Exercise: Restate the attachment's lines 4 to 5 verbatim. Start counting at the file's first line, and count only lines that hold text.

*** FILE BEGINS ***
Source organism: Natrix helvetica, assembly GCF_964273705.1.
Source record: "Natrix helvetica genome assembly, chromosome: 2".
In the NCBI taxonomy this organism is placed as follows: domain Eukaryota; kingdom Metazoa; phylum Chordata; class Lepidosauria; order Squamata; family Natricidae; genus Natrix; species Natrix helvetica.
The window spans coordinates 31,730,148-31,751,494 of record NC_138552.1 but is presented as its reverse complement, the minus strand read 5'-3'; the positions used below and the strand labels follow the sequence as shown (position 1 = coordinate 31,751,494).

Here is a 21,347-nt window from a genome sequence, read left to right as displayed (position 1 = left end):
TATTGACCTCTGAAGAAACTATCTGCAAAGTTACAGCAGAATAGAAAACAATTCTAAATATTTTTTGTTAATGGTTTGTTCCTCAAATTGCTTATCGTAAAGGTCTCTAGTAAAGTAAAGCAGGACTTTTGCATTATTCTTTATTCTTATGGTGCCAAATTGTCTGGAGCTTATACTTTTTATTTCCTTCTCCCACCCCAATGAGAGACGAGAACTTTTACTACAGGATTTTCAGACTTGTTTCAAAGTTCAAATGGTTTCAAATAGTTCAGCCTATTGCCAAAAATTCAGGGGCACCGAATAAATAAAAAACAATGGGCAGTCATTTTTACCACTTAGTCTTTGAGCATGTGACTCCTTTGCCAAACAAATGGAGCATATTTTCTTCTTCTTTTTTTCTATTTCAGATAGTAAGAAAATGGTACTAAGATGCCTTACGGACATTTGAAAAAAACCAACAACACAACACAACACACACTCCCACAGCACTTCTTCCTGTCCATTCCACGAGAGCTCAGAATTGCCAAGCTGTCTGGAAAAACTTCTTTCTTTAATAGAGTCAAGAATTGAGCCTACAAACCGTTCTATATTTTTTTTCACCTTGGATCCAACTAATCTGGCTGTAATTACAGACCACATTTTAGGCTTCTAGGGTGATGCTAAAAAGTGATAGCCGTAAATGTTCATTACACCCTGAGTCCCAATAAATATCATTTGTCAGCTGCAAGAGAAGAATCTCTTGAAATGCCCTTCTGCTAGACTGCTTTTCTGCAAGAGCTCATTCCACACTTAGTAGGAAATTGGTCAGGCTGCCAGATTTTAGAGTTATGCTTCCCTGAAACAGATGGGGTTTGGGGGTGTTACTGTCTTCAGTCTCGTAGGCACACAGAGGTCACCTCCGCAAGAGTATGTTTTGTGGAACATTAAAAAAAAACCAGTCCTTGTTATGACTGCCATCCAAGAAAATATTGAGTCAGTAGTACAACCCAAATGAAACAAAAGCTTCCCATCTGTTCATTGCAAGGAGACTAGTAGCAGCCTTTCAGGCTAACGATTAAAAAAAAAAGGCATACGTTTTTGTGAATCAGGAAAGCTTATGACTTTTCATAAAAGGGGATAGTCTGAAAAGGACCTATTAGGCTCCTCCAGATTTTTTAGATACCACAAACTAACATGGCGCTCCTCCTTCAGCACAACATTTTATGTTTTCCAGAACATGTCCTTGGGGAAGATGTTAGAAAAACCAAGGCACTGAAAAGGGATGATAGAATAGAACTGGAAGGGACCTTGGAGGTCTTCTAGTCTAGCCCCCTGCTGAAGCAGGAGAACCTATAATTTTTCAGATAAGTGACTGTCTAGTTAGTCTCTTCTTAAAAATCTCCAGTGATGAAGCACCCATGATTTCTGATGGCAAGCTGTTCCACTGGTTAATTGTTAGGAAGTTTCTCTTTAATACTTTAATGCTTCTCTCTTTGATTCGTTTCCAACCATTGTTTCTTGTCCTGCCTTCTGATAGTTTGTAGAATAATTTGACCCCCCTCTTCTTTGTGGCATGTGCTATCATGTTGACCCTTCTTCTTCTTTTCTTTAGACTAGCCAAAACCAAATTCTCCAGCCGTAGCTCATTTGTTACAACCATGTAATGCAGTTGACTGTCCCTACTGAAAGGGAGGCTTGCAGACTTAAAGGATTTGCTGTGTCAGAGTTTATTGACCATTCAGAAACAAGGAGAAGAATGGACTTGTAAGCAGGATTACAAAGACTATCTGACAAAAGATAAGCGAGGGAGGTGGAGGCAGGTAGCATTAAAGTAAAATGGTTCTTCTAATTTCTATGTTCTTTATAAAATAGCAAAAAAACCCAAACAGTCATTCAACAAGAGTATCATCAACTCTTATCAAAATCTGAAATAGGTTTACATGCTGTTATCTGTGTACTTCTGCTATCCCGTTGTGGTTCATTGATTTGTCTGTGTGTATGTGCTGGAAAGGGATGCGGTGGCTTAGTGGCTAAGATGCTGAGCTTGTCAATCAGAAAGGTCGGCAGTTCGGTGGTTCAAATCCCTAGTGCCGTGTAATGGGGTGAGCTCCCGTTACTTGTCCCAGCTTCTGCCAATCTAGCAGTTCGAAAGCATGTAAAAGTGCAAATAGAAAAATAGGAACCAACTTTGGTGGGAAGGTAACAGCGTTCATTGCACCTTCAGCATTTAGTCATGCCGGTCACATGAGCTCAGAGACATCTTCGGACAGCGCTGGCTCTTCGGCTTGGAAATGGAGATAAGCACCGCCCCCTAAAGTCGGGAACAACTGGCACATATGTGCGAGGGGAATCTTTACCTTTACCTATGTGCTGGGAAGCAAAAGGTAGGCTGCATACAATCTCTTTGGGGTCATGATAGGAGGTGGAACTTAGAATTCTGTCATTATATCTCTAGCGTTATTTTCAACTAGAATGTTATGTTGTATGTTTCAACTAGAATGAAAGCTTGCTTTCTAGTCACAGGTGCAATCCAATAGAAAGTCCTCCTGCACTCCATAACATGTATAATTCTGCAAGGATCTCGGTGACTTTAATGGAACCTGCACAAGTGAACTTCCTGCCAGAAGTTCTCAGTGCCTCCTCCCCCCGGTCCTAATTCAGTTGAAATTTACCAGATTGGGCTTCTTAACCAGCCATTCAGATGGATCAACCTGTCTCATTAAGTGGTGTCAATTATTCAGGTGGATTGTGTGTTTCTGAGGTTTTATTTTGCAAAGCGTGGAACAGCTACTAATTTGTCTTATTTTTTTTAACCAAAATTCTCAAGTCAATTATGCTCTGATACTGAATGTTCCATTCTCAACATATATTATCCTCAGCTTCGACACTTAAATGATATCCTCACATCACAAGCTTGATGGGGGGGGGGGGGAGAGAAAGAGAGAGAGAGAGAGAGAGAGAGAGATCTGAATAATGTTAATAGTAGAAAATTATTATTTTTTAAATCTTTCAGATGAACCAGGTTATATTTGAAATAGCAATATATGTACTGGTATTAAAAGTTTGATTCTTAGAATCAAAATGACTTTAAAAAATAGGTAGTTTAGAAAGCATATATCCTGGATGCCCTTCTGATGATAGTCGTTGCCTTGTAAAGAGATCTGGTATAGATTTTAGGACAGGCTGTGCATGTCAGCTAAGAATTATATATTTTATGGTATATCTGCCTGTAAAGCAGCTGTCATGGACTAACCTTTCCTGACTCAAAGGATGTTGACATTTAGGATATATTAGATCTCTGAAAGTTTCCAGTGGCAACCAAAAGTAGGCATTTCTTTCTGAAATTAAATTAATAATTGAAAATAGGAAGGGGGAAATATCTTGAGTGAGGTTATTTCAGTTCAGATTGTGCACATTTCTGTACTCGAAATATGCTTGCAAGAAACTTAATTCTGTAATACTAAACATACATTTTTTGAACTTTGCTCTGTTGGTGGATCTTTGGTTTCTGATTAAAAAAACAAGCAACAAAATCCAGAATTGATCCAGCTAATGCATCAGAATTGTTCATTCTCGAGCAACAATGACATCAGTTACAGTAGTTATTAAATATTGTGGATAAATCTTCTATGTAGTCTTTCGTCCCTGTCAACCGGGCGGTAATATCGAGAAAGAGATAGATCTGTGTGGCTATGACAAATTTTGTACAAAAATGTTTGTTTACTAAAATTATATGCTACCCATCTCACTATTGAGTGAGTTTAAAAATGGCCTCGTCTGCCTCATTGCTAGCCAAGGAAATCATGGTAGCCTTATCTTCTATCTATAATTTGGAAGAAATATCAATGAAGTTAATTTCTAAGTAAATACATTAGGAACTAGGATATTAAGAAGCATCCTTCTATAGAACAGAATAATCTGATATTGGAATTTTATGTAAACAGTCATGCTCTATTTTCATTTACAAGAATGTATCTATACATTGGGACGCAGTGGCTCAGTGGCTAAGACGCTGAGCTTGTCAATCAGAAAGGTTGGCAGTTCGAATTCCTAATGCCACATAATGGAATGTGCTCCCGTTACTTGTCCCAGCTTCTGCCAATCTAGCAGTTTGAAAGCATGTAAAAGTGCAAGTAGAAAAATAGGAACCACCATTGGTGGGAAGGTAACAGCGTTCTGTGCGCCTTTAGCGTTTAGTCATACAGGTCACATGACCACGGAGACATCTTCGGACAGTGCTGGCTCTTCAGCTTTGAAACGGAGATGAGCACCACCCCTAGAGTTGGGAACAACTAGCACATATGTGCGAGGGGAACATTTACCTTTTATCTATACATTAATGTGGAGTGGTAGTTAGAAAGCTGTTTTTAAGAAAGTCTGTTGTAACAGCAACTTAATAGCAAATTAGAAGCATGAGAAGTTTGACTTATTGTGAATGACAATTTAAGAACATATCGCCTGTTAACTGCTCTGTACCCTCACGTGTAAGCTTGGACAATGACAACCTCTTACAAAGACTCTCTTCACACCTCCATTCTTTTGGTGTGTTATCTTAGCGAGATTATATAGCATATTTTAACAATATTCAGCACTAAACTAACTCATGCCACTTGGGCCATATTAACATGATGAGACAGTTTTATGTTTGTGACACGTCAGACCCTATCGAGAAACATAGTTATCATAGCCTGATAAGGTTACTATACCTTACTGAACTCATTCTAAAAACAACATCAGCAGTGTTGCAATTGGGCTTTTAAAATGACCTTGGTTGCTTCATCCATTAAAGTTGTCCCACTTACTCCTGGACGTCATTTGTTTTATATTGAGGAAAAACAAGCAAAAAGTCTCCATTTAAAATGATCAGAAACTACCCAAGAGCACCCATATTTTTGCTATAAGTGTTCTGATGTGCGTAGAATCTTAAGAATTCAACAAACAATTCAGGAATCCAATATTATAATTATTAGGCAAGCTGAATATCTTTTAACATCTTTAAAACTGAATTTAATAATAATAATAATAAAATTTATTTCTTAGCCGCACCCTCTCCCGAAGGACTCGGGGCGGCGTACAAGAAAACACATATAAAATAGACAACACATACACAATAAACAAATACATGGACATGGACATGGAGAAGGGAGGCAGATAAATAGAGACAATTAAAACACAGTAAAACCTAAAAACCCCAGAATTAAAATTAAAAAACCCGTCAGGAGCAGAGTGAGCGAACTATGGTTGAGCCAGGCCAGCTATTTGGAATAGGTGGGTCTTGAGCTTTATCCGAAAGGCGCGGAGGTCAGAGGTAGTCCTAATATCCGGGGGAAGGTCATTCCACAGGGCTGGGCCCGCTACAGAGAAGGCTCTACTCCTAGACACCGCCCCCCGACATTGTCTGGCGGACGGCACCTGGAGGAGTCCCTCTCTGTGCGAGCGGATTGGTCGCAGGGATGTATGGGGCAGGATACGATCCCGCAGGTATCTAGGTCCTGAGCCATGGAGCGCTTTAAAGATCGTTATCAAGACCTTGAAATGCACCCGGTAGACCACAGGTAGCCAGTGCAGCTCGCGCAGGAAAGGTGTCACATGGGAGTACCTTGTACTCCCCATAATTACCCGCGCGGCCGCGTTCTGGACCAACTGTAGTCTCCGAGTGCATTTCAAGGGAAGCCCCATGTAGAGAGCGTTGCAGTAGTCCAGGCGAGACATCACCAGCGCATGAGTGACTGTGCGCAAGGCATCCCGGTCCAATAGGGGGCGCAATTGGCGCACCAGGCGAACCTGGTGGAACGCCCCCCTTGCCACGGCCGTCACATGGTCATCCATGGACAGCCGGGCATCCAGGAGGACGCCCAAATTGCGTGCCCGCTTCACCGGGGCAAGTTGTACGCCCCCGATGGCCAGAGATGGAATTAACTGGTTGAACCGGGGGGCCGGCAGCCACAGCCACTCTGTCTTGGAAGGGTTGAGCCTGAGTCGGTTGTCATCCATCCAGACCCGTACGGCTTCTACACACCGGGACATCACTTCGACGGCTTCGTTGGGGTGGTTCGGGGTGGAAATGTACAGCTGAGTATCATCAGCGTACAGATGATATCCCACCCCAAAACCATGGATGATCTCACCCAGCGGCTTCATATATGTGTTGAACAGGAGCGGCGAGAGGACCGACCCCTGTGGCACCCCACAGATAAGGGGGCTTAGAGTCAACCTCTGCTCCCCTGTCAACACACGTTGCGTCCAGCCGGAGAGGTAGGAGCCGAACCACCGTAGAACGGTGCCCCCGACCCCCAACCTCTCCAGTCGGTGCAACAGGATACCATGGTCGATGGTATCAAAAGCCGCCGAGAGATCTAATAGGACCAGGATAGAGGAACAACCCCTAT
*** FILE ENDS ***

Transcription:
The window spans coordinates 31,730,148-31,751,494 of record NC_138552.1 but is presented as its reverse complement, the minus strand read 5'-3'; the positions used below and the strand labels follow the sequence as shown (position 1 = coordinate 31,751,494).

Here is a 21,347-nt window from a genome sequence, read left to right as displayed (position 1 = left end):